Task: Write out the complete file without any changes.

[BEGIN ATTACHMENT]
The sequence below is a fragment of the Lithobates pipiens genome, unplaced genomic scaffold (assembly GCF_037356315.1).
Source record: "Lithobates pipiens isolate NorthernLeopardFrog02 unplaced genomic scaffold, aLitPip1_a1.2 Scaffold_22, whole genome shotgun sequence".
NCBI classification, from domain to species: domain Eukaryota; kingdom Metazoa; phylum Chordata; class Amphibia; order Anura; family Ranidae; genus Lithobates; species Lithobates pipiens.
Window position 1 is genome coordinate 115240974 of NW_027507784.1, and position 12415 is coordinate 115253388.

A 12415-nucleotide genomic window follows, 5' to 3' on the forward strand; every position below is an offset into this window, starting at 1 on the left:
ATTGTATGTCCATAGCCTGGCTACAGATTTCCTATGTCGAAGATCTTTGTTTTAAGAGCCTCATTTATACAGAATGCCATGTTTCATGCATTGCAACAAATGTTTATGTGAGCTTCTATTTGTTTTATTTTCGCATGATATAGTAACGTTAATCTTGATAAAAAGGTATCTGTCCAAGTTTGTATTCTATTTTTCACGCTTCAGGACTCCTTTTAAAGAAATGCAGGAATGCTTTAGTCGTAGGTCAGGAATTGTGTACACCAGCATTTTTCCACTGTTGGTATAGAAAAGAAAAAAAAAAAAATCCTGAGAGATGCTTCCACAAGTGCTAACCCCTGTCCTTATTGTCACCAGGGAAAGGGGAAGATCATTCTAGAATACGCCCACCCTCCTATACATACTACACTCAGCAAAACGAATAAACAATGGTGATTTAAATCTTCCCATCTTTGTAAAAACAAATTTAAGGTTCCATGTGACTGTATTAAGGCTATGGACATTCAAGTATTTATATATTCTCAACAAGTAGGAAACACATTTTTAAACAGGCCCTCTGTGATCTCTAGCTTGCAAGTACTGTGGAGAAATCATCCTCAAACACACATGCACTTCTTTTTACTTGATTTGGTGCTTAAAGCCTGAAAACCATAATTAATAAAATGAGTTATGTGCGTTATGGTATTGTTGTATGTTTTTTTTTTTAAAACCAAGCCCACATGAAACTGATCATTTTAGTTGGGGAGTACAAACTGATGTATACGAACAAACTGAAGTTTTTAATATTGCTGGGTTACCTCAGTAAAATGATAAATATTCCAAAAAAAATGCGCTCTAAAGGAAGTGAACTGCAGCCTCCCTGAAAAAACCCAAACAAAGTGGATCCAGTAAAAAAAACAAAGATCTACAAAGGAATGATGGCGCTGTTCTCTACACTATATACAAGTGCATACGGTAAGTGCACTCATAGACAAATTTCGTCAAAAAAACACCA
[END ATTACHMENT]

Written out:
The sequence below is a fragment of the Lithobates pipiens genome, unplaced genomic scaffold (assembly GCF_037356315.1).
Source record: "Lithobates pipiens isolate NorthernLeopardFrog02 unplaced genomic scaffold, aLitPip1_a1.2 Scaffold_22, whole genome shotgun sequence".
NCBI classification, from domain to species: domain Eukaryota; kingdom Metazoa; phylum Chordata; class Amphibia; order Anura; family Ranidae; genus Lithobates; species Lithobates pipiens.
Window position 1 is genome coordinate 115240974 of NW_027507784.1, and position 12415 is coordinate 115253388.

A 12415-nucleotide genomic window follows, 5' to 3' on the forward strand; every position below is an offset into this window, starting at 1 on the left:
ATTGTATGTCCATAGCCTGGCTACAGATTTCCTATGTCGAAGATCTTTGTTTTAAGAGCCTCATTTATACAGAATGCCATGTTTCATGCATTGCAACAAATGTTTATGTGAGCTTCTATTTGTTTTATTTTCGCATGATATAGTAACGTTAATCTTGATAAAAAGGTATCTGTCCAAGTTTGTATTCTATTTTTCACGCTTCAGGACTCCTTTTAAAGAAATGCAGGAATGCTTTAGTCGTAGGTCAGGAATTGTGTACACCAGCATTTTTCCACTGTTGGTATAGAAAAGAAAAAAAAAAAAATCCTGAGAGATGCTTCCACAAGTGCTAACCCCTGTCCTTATTGTCACCAGGGAAAGGGGAAGATCATTCTAGAATACGCCCACCCTCCTATACATACTACACTCAGCAAAACGAATAAACAATGGTGATTTAAATCTTCCCATCTTTGTAAAAACAAATTTAAGGTTCCATGTGACTGTATTAAGGCTATGGACATTCAAGTATTTATATATTCTCAACAAGTAGGAAACACATTTTTAAACAGGCCCTCTGTGATCTCTAGCTTGCAAGTACTGTGGAGAAATCATCCTCAAACACACATGCACTTCTTTTTACTTGATTTGGTGCTTAAAGCCTGAAAACCATAATTAATAAAATGAGTTATGTGCGTTATGGTATTGTTGTATGTTTTTTTTTTTAAAACCAAGCCCACATGAAACTGATCATTTTAGTTGGGGAGTACAAACTGATGTATACGAACAAACTGAAGTTTTTAATATTGCTGGGTTACCTCAGTAAAATGATAAATATTCCAAAAAAAATGCGCTCTAAAGGAAGTGAACTGCAGCCTCCCTGAAAAAACCCAAACAAAGTGGATCCAGTAAAAAAAACAAAGATCTACAAAGGAATGATGGCGCTGTTCTCTACACTATATACAAGTGCATACGGTAAGTGCACTCATAGACAAATTTCGTCAAAAAAACACCA